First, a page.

You’re likely already familiar with EPUB, MOBI, and PDF files, the staples of e-book formatting as we know it. As you might imagine, PDFs are the most versatile; usually when you download a document from the web, it’ll be a PDF. However, while it’s fine to send your book manuscript to agents and other industry professionals in PDF form, it’s typically not the format that you’ll want for your final e-book—the version that actual readers will see. The only exception is if you have a graphically intense manuscript that includes lots of images and nonstandard design. In that case, a PDF is better.

EPUB and MOBI files are more tailored toward text-based e-books, which is to say most of them. EPUB is the format used by nearly all e-book distribution channels: Apple Books, Kobo, Barnes & Noble, Sony, and Google Play. The people who created the EPUB designed it to be universal and reflowable, i.e., easy to convert and resize text among e-readers. Still, despite EPUB being an industry standard, not every platform uses it.

You may have noticed I left Amazon off the list of EPUB users. This is because Amazon KDP is MOBI-exclusive—Amazon owns the file format, which means that all files going through their Kindle Direct Publishing platform must be MOBI or else will be converted to MOBI for you. This isn’t a big deal for those who have already have their books in EPUB format, as it’s easy to convert a file from EPUB to MOBI and double-check it before uploading to Amazon.

So again, in summary: use the EPUB file format for every platform except Amazon KDP, for which you should use MOBI. However, if the contents of your e-book involve a great deal of design work, go with a PDF instead. Fortunately, just about every kind of formatting software gives you the choice when you download your final manuscript—and again, if it doesn’t, it’s quick to convert your file using an external tool.

What about the cover, you may ask? Well, your cover file should be separate from your manuscript file, and most platforms allow you to upload it as a PDF. However, Amazon (always the outlier) asks for a JPG or TIFF. Getting your cover file right is even easier than your e-book file, as you can convert to whichever format you need straight from your desktop. But you should always double-check to ensure the quality hasn’t been degraded before you upload.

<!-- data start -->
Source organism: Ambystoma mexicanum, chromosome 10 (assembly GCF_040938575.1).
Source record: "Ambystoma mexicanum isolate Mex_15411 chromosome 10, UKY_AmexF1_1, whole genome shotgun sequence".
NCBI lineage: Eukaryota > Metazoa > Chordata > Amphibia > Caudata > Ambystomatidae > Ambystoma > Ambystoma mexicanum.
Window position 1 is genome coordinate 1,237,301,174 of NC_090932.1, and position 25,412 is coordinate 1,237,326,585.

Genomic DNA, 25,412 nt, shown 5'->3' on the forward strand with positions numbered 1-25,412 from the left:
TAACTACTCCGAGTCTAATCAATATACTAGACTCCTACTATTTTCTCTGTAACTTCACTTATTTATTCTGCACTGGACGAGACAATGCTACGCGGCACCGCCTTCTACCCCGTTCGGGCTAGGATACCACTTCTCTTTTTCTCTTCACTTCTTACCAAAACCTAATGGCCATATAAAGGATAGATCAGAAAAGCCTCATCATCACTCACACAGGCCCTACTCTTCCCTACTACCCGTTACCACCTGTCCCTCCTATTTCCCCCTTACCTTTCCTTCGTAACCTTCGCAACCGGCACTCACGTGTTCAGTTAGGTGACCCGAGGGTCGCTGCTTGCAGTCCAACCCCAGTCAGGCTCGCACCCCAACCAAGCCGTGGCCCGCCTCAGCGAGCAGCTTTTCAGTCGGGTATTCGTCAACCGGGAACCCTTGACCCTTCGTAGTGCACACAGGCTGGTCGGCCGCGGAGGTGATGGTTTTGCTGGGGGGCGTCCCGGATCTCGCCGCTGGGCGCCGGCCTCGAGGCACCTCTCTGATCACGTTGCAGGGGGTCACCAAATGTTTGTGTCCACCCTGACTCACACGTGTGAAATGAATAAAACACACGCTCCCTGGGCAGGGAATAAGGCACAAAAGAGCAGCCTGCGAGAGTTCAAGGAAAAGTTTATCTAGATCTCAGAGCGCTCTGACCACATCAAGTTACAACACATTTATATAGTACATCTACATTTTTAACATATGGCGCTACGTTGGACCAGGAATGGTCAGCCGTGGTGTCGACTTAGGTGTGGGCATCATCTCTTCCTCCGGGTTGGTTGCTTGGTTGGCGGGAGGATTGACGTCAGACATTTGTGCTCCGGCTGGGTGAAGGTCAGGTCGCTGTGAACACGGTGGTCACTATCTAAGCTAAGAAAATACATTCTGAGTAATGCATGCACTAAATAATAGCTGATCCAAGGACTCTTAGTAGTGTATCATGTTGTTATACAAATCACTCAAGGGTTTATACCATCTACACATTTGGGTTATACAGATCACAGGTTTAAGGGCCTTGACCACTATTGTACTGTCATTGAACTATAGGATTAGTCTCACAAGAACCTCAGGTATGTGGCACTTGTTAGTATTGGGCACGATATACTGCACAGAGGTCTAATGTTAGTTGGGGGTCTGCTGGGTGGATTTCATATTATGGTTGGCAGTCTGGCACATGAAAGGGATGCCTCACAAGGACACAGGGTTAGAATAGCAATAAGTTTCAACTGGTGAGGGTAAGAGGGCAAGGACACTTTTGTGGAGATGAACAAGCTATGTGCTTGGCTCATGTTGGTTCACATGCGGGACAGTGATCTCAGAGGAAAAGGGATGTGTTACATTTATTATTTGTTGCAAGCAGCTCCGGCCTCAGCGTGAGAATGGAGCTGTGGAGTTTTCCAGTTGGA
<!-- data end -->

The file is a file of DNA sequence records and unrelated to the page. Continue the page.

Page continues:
File Formatting for Print Books

Now let’s talk about print book file formatting, which is a bit more complex in terms of the actual design. In addition to your manuscript file and cover file, you’ll also need files for your spine and back cover designs, and these need to be in the correct dimensions for your print book. As with interior formatting for print books, I’d recommend getting a professional to sort out the actual designs and proportions.

But if we’re talking purely about file types, it’s actually simpler than for e-books. When uploading print book files, you’ll use PDFs for just about everything. The occasional platform will request a JPG or TIFF file for your cover design, but otherwise, PDFs are the name of the print-on-demand game.

With print books, you should always order a test copy (or two, or ten) before placing a mass order. This is true even if you’ve printed books before, and definitely if you’ve switched services since your last printing—you just never know how it’s going to look IRL. The most common issues with print-on-demand books tend to be:

1. Incorrectly set text (spacing is off, margins too small or big, headers and footers in the wrong place, etc.)

2. Too-thin pages (the text on either side bleeds through, making it difficult to read)

3. Displaced cover/spine/back cover design (the design spills over from its intended place—front cover onto spine, spine onto back cover, etc.)

So watch out for these problems in particular. If even one of your test copies looks a little “off,” you might want to reconsider which POD service you use.

Of course, one of the tricky things about publishing is that you can’t control everything, even when you’re doing it yourself. You might have trouble with your interior design, or you might upload the incorrect file type by accident. Even when you think you have everything perfect, your print copy can still show up looking totally wrong.

But the more knowledge you have, the more prepared you’ll be to deal with these problems when they arise. And now that you’ve read this article, you should be ready to maneuver every formatting issue in the book (pardon the pun)—whether it’s digital, print, or both.

 

 

Savannah Cordova is a guest blogger from Reedsy.com.